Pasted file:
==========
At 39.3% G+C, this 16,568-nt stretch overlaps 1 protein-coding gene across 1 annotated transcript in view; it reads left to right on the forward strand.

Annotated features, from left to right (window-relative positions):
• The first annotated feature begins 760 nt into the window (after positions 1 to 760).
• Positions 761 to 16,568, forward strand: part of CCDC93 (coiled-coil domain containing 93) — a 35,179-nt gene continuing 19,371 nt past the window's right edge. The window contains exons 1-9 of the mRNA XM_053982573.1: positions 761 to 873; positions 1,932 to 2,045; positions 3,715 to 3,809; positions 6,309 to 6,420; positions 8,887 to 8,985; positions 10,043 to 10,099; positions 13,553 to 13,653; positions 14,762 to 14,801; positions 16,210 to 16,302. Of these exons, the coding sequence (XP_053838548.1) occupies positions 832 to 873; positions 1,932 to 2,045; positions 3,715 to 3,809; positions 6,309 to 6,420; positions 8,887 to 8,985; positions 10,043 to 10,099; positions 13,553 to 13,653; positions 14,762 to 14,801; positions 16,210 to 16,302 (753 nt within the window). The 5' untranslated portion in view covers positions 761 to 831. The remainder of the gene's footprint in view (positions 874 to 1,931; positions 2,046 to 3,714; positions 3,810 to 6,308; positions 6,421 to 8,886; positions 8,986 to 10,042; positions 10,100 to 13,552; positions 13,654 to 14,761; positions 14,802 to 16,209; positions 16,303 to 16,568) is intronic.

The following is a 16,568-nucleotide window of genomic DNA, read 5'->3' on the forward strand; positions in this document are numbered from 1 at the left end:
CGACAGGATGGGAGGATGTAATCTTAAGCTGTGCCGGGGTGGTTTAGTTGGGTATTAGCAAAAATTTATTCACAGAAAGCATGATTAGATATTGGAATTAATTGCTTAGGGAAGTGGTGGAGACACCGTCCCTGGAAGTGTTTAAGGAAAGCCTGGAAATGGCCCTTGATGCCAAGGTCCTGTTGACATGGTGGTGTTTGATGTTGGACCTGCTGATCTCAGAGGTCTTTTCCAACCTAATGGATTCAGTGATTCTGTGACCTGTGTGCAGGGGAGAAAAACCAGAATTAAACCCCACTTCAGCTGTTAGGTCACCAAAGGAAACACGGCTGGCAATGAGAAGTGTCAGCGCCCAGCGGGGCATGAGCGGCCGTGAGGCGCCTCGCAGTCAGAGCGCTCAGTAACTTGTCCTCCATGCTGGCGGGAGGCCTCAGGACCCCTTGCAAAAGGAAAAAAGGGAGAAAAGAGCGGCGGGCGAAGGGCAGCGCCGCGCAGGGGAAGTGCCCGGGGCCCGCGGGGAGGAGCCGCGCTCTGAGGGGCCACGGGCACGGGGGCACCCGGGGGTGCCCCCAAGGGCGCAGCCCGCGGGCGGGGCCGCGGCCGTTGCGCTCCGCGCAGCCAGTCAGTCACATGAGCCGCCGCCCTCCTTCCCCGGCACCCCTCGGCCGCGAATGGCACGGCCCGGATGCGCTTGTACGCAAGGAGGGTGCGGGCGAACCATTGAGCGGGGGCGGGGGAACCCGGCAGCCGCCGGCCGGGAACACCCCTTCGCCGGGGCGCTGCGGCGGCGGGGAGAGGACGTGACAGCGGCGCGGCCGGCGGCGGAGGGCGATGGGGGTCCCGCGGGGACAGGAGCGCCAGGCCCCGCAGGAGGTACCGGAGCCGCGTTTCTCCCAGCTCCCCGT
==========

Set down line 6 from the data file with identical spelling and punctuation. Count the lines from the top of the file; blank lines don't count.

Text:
CGACAGGATGGGAGGATGTAATCTTAAGCTGTGCCGGGGTGGTTTAGTTGGGTATTAGCAAAAATTTATTCACAGAAAGCATGATTAGATATTGGAATTAATTGCTTAGGGAAGTGGTGGAGACACCGTCCCTGGAAGTGTTTAAGGAAAGCCTGGAAATGGCCCTTGATGCCAAGGTCCTGTTGACATGGTGGTGTTTGATGTTGGACCTGCTGATCTCAGAGGTCTTTTCCAACCTAATGGATTCAGTGATTCTGTGACCTGTGTGCAGGGGAGAAAAACCAGAATTAAACCCCACTTCAGCTGTTAGGTCACCAAAGGAAACACGGCTGGCAATGAGAAGTGTCAGCGCCCAGCGGGGCATGAGCGGCCGTGAGGCGCCTCGCAGTCAGAGCGCTCAGTAACTTGTCCTCCATGCTGGCGGGAGGCCTCAGGACCCCTTGCAAAAGGAAAAAAGGGAGAAAAGAGCGGCGGGCGAAGGGCAGCGCCGCGCAGGGGAAGTGCCCGGGGCCCGCGGGGAGGAGCCGCGCTCTGAGGGGCCACGGGCACGGGGGCACCCGGGGGTGCCCCCAAGGGCGCAGCCCGCGGGCGGGGCCGCGGCCGTTGCGCTCCGCGCAGCCAGTCAGTCACATGAGCCGCCGCCCTCCTTCCCCGGCACCCCTCGGCCGCGAATGGCACGGCCCGGATGCGCTTGTACGCAAGGAGGGTGCGGGCGAACCATTGAGCGGGGGCGGGGGAACCCGGCAGCCGCCGGCCGGGAACACCCCTTCGCCGGGGCGCTGCGGCGGCGGGGAGAGGACGTGACAGCGGCGCGGCCGGCGGCGGAGGGCGATGGGGGTCCCGCGGGGACAGGAGCGCCAGGCCCCGCAGGAGGTACCGGAGCCGCGTTTCTCCCAGCTCCCCGT